Low sclerostin levels: a predictive marker of persistent inflammation in ankylosing spondylitis during anti-tumor necrosis factor therapy?
1 Division of Rheumatology, Faculdade de Medicina da Universidade de São Paulo, Av Dr Arnaldo, 455 3° andar sala 3105, São Paulo, Brazil
2 Department of Radiology, Faculdade de Medicina da Universidade de São Paulo, Av Dr Enéas de Carvalho Aguiar 250, São Paulo, Brazil
3 RDO Diagnósticos Médicos, Av Brasil 1150, São Paulo, Brazil
Citation and License
Arthritis Research & Therapy 2012, 14:R216 doi:10.1186/ar4055Published: 12 October 2012
Sclerostin levels have been reported to be low in ankylosing spondylitis (AS), but there is no data regarding the possible role of this Wnt inhibitor during anti-tumor necrosis factor (TNF) therapy. The present study longitudinally evaluated sclerostin levels, inflammatory markers and bone mineral density (BMD) in AS patients under anti-TNF therapy.
Thirty active AS patients were assessed at baseline, 6 and 12 months after anti-TNF therapy regarding clinical parameters, inflammatory markers, BMD and baseline radiographic damage (mSASSS). Thirty age- and sex-matched healthy individuals comprised the control group. Patients' sclerostin levels, sclerostin binding low-density lipoprotein receptor-related protein 6 (LRP6) and BMD were evaluated at the same time points and compared to controls.
At baseline, AS patients had lower sclerostin levels (60.5 ± 32.7 vs. 96.7 ± 52.9 pmol/L, P = 0.002) and comparable sclerostin binding to LRP6 (P = 0.387) than controls. Improvement of Bath Ankylosing Spondylitis Disease Activity Index (BASDAI), Bath Ankylosing Spondylitis Functional Index (BASFI), Bath Ankylosing Spondylitis Metrology Index (BASMI), Ankylosing Spondylitis quality of life (ASQoL) was observed at baseline vs. 6 vs. 12 months (P < 0.01). Concomitantly, a gradual increase in spine BMD (P < 0.001) and a positive correlation between baseline mSASSS and spine BMD was found (r = 0.468, P < 0.01). Inflammatory parameters reduction was observed comparing baseline vs. 6 vs. 12 months (P < 0.01). Sclerostin levels progressively increased [baseline (60.5 ± 32.7) vs. 6 months (67.1 ± 31.9) vs. 12 months (72.7 ± 32.3) pmol/L, P < 0.001]. At 12 months, the sclerostin levels remained significantly lower in patients compared to controls (72.7 ± 32.3 vs. 96.70 ± 52.85 pmol/L, P = 0.038). Moreover, sclerostin serum levels at 12 months were lower in the 10 patients with high C reactive protein (CRP) (≥ 5 mg/l) compared to the other 20 patients with normal CRP (P = 0.004). Of note, these 10 patients with persistent inflammation also had lower sclerostin serum levels at baseline compared to the other patients (P = 0.023). Univariate logistic regression analysis demonstrated that AS patients with lower sclerostin serum levels had an increased risk to have high CRP at 12 months (odds ratio = 7.43, 95% CI 1.23 to 45.01, P = 0.020) than those with higher sclerostin values.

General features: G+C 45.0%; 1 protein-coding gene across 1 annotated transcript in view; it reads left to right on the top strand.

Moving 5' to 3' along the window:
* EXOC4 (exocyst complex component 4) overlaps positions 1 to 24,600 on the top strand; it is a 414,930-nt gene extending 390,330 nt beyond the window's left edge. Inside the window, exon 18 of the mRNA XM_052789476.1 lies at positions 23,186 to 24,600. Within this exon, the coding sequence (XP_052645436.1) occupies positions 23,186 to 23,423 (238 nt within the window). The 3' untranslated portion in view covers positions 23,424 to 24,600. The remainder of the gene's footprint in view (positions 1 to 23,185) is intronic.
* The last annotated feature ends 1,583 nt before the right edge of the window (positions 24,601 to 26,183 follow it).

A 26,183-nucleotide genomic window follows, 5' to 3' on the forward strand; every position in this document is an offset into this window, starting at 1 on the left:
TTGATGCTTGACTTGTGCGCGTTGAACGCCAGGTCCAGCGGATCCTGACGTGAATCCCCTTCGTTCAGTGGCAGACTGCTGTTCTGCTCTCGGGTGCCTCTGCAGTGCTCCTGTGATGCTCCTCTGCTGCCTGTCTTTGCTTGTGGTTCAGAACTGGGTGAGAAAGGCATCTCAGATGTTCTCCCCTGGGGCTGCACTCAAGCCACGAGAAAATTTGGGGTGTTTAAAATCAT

Persistent low sclerostin levels may underlie continuous inflammation in AS patients under anti-TNF therapy.